# Counting valleys solution

## Problem

An avid hiker keeps meticulous records of their hikes. During the last hike that took exactly steps, for every step it was noted if it was an uphill, , or a downhill, step. Hikes always start and end at sea level, and each step up or down represents a unit change in altitude. We define the following terms:

A mountain is a sequence of consecutive steps above sea level, starting with a step up from sea level and ending with a step down to sea level. A valley is a sequence of consecutive steps below sea level, starting with a step down from sea level and ending with a step up to sea level. Given the sequence of up and down steps during a hike, find and print the number of valleys walked through.

Example

The hiker first enters a valley units deep. Then they climb out and up onto a mountain units high. Finally, the hiker returns to sea level and ends the hike.

Function Description

Complete the countingValleys function in the editor below.

countingValleys has the following parameter(s):

int steps: the number of steps on the hike string path: a string describing the path Returns

int: the number of valleys traversed Input Format

The first line contains an integer , the number of steps in the hike. The second line contains a single string , of characters that describe the path.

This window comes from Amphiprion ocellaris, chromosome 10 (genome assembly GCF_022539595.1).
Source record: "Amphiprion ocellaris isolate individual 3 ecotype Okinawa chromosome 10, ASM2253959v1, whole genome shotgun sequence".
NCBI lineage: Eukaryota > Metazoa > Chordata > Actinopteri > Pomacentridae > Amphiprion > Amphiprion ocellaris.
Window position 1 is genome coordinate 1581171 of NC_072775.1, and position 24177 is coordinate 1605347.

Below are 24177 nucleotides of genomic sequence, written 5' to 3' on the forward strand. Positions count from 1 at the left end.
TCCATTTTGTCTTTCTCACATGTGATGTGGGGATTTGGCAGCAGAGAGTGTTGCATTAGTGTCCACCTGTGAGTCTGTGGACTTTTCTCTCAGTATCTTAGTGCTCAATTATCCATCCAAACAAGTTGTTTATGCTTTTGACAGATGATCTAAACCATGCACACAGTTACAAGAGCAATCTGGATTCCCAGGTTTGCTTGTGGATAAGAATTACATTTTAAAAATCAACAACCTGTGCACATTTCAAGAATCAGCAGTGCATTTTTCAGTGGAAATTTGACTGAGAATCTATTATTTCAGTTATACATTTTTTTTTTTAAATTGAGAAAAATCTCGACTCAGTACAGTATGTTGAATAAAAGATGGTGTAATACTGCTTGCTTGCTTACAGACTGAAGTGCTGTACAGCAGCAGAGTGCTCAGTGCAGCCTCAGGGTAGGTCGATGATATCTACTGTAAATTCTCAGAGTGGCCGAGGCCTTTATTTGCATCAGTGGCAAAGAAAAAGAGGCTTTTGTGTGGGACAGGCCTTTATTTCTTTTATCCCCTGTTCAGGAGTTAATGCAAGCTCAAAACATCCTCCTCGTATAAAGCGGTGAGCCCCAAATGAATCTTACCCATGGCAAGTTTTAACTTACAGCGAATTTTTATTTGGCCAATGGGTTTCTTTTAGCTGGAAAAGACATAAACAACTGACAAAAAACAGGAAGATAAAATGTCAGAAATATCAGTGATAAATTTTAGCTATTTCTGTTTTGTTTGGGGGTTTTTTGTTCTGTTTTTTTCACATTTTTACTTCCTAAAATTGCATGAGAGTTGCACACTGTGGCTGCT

Constraints

Sample Input

8 UDDDUDUU Sample Output

1 Explanation

If we represent _ as sea level, a step up as /, and a step down as , the hike can be drawn as:

_/\ _ \ / // The hiker enters and leaves one valley.

## Solution

```
steps = 8
path = "UDDDUDUU"
def countingValleys(steps, path):
count = 0
level = 0
for step in path:
if level == -1 and step == "U":
count += 1
if step == "U":
level += 1
else:
level -= 1
return count
result = countingValleys(steps, path)
print(result)
```

```
1
```

## Lessons

- Keep track of variables with a counter
- Do it on paper and do it by hand, look for “smart” algorithms, don’t worry about efficiency just yet

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